9. Randy Scott

    Randy Scott LawnSite Bronze Member
    Posts: 1,915

    I'm with Jim. If I am going to do this, it is going to be on my own. There is an endless amount of resources already available for one to learn the proper practices of running this business, in all the aspects required. If you want to really put forth the effort and make a go of it, it can be done all by your lonesome self. Nothing in life is easy and hopefully ones hard work will payoff in the long run.
  10. lbmd1

    lbmd1 LawnSite Senior Member
    Posts: 462

    Lawns & Mower,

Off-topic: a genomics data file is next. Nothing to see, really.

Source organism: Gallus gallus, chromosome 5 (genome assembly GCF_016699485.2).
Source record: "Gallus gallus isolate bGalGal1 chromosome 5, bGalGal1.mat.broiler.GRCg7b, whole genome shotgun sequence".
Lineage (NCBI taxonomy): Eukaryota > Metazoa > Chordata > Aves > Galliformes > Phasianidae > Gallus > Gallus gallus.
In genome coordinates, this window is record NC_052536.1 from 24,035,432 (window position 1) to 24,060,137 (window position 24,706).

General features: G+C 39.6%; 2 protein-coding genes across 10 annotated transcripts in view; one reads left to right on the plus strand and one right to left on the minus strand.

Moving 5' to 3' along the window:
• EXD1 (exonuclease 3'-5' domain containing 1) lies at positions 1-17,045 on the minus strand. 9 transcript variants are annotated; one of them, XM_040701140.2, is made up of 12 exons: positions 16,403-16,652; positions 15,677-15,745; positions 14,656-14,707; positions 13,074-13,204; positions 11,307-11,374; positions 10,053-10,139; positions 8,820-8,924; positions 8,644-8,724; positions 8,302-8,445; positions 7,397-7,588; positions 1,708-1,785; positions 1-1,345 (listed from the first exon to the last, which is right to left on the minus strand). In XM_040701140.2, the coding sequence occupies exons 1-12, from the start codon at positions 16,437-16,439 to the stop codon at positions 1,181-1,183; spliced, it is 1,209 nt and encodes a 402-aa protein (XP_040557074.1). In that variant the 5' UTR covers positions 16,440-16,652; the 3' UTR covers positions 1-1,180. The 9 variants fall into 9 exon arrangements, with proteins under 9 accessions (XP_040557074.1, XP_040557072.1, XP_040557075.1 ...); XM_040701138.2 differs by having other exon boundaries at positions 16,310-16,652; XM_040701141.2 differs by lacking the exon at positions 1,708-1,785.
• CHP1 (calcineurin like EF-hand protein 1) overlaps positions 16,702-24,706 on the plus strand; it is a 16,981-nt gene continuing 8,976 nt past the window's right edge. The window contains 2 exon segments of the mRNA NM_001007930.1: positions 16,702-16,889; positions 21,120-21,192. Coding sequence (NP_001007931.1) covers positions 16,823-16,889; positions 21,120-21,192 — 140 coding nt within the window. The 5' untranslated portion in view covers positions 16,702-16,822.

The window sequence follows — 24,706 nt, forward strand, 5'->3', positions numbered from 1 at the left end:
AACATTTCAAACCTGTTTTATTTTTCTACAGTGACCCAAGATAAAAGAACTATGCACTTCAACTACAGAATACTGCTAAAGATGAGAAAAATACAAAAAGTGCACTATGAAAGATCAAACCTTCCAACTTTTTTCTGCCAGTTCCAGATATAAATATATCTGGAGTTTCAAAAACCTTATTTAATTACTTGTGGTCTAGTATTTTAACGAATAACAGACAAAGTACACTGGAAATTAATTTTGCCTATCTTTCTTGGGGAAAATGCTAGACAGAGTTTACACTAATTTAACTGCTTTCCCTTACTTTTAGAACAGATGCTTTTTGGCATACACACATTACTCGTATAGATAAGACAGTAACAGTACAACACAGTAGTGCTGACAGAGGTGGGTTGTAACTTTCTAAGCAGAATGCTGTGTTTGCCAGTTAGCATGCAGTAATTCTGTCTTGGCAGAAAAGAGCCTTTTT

I was tossing around the idea last year sometime about forming an association as well but something that happened here on this site made me re-think my decision in helping out other LCO's. We started a specialized seperate organic fertilizer company last year that did extremely well it's first year out and through one of the organic discussionson this site, one of the posters looking for information (a lurker with a location field not filled in) asked me for help, acting like a newbie who was genuinely interested in getting into the field. Knowing I was from the NH coastline (only 18 miles long) he asked for info on it's acceptance, product type and rates and how I marketed it. I shared my info with him to "educate him" and a day later, this lurker emailed me back with some negativeness, sarcassm and MORE questions. He was a local LCO who also owns a large chemical fert biz in my area. He had told me how he had tried to introduce organic apps to his program without success, who then criticized me for my marketing concepts, etc.. Needless to say I was quite pissed off that by trying to help someone out, it would come back to bite my face off. I was recently talking to another owner of a large LC operation, a very nice older man, who also shared a story of this guy as well. He subbed out some very lucrative accounts to this lurker for chemical apps who right to his face told the older guy that he would give the older guy a 2 year non compete on these accounts he was getting from the older LCO. Imagine, giving this guy income and the guy tells you to his face that he will steal these accounts from him!!! Needless to say, this lurker lco now has a red flag attached to him. These are the type of so called " professionals" that some of the guys above are talking about. I'm sorry for the long post or to be a little off the subject but I would like to forewarn those who might try to help out others that this sort of thing can happen to you. So I'm with Jim and the others. It's too bad that by trying to help make this industry more professional, you still have large LCO's with narrow minds trying to line their own pockets instead of educating others to further enhance business down the line for everyone.